Low Back Pain & Non Force Adjustments/SOT Blocking: A NYC Chiropractor/Applied Kinesiologist/NeuroKinetic Therapist Explains

One of the major complaints that causes patients to seek out a doctor of chiropractic is low back pain; it can be caused by either a problem with the lumbar spine or the sacrum.

As a doctor of chiropractic who is also an applied kinesiologist, I use a technique developed by Dr. DeJarnette called Sacro Occipital Technique (SOT); so named because of the relationship between the sacrum (base of the spine) and the occiput (base of the skull).

One of the functions of the sacrum is to pump cerebro-spinal fluid (CSF) from the base of the spine back up the spinal canal to the brain and throughout the nervous system. The occiput also helps to pump CSF. The minute rhythmical motion is essential to optimal health – CSF effectively acts as the circulatory system of the brain and spinal cord.

The pelvis forms the foundational support of the human skeleton. It supports the upper body right up to the skull, and enables us to transfer our weight to our legs. The sacrum is a large bone located at the terminal part of the vertebral spine, where it forms the posterior aspect of the pelvis. The spine holds our body upright, supports all of our organs and provides anchor points for our muscles. It also protects our delicate nervous system. The nervous system controls our body, and can only function normally when our structures are balanced and our pelvis, sacrum and lumbar is stable.

Dr. DeJarnette’s studied two aspects of the sacroiliac joint; the anterior synovial portion and the posterior hyaline cartilage portion. The anterior sacroiliac joint should have motion and this is where sacral nutation and counternutation takes place. The posterior sacroiliac joint is focused on weight-bearing stability and support, which is why at the posterior joint surface there are interlocking of the ridges, and grooves by structures like muscles, ligaments and fascia.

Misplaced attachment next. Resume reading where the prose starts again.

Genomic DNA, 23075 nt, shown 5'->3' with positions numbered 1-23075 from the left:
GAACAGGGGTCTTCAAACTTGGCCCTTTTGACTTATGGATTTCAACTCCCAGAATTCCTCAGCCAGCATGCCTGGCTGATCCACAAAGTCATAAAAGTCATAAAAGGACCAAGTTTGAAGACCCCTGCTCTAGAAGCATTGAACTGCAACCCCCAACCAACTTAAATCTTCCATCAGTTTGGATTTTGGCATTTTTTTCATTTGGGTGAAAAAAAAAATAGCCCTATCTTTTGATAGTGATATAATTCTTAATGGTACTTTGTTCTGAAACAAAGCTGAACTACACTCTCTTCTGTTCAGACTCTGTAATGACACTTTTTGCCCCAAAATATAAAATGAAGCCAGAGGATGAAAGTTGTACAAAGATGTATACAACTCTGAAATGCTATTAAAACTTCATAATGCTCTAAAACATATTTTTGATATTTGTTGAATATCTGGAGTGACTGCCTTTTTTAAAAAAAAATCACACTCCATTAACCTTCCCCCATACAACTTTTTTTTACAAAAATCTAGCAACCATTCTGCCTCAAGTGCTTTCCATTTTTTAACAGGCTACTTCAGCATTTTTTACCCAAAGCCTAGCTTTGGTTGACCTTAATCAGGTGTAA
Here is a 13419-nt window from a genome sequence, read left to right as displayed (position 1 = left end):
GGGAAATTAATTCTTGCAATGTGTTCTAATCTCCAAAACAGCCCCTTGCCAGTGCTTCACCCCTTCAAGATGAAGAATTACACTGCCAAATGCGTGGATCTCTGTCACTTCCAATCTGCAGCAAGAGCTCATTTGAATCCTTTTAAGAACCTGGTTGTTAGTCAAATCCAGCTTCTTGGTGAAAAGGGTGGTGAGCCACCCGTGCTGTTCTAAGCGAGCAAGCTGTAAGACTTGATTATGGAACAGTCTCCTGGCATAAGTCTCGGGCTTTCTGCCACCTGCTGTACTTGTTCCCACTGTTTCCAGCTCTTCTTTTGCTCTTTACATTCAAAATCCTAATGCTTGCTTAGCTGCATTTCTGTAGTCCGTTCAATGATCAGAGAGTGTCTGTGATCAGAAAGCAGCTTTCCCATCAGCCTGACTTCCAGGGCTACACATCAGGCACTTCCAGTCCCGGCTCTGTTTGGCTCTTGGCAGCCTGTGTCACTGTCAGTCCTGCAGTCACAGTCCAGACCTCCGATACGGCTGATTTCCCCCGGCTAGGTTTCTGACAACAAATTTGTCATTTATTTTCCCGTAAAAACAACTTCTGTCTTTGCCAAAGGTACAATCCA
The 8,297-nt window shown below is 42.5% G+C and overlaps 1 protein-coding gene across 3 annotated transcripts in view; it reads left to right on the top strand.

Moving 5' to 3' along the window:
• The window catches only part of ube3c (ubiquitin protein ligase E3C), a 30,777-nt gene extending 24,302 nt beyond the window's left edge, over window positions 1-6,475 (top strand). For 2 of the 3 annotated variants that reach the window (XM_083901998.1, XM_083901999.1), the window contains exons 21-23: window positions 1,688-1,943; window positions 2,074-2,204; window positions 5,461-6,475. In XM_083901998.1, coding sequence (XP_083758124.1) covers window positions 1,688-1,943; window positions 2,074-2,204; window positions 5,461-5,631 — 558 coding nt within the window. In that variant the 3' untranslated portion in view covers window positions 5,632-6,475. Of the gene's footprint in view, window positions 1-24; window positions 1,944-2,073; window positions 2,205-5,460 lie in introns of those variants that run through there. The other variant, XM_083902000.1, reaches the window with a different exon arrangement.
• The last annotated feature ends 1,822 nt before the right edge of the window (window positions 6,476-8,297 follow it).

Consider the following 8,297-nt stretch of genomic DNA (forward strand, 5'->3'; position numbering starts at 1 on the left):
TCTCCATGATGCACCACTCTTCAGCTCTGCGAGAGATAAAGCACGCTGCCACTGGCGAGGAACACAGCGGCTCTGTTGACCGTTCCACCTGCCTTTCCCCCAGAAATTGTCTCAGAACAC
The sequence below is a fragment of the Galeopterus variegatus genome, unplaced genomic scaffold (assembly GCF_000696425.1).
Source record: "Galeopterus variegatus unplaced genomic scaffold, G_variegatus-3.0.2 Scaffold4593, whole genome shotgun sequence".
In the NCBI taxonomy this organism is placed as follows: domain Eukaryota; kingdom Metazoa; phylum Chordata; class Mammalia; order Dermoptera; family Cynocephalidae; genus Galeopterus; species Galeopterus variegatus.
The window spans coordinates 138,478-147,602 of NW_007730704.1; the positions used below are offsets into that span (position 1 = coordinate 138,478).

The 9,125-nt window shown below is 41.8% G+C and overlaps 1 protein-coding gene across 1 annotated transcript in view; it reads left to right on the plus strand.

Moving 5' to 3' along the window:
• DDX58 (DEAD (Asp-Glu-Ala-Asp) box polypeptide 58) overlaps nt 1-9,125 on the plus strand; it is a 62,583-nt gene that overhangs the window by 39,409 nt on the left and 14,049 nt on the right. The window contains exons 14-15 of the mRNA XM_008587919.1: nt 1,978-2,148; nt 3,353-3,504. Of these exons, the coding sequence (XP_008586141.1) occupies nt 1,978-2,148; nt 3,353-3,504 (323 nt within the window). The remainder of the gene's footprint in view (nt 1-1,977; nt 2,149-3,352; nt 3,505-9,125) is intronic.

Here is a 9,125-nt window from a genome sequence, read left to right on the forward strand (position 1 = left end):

DeJarnette evaluated the weight-bearing characteristics of the sacroiliac joint and determined that when the joint could not adequately support body weight then load bearing stress will be moved upward to the L5/S1 and L4/5 discs, most commonly.

DeJarnette developed an analysis which classified pelvic problems into three different categories and three different non-force techniques using SOT blocks in positions that correct the involved category.

sot-blocks

One of the major complaints that causes patients to seek out a doctor of chiropractic is low back pain; it can be caused by either a problem with the lumbar spine or the sacrum.

As a doctor of chiropractic who is also an applied kinesiologist, I use a technique developed by Dr. DeJarnette called Sacro Occipital Technique (SOT); so named because of the relationship between the sacrum (base of the spine) and the occiput (base of the skull).

One of the functions of the sacrum is to pump Cerebro-Spinal Fluid (CSF) from the base of the spine back up the spinal canal to the brain and throughout the nervous system. The occiput also helps to pump CSF. The minute rhythmical motion is essential to optimal health – CSF effectively acts as the circulatory system of the brain and spinal cord.

The pelvis forms the foundational support of the human skeleton. It supports the upper body right up to the skull, and enables us to transfer our weight to our legs. The sacrum is a large bone located at the terminal part of the vertebral spine, where it forms the posterior aspect of the pelvis. The spine holds our body upright, supports all of our organs and provides anchor points for our muscles. It also protects our delicate nervous system. The nervous system controls our body, and can only function normally when our structures are balanced and our pelvis, sacrum and lumbar is stable.

Dr. DeJarnette’s studied two aspects of the sacroiliac joint; the anterior synovial portion and the posterior hyaline cartilage portion. The anterior sacroiliac joint should have motion and this is where sacral nutation and counternutation takes place. 

pelvic-ligaments-ant

si-movement

The posterior sacroiliac joint is focused on weight-bearing stability and support, which is why at the posterior joint surface there are interlocking of the ridges, and grooves by structures like muscles, ligaments and fascia.

postsacrummuscles

DeJarnette evaluated the weight-bearing characteristics of the sacroiliac joint and determined that when the joint could not adequately support body weight then load bearing stress will be moved upward to the L5/S1 and L4/5 discs, most commonly.

DeJarnette developed an analysis which classified pelvic problems into three different categories and three different non-force techniques using SOT blocks in positions that correct the involved category.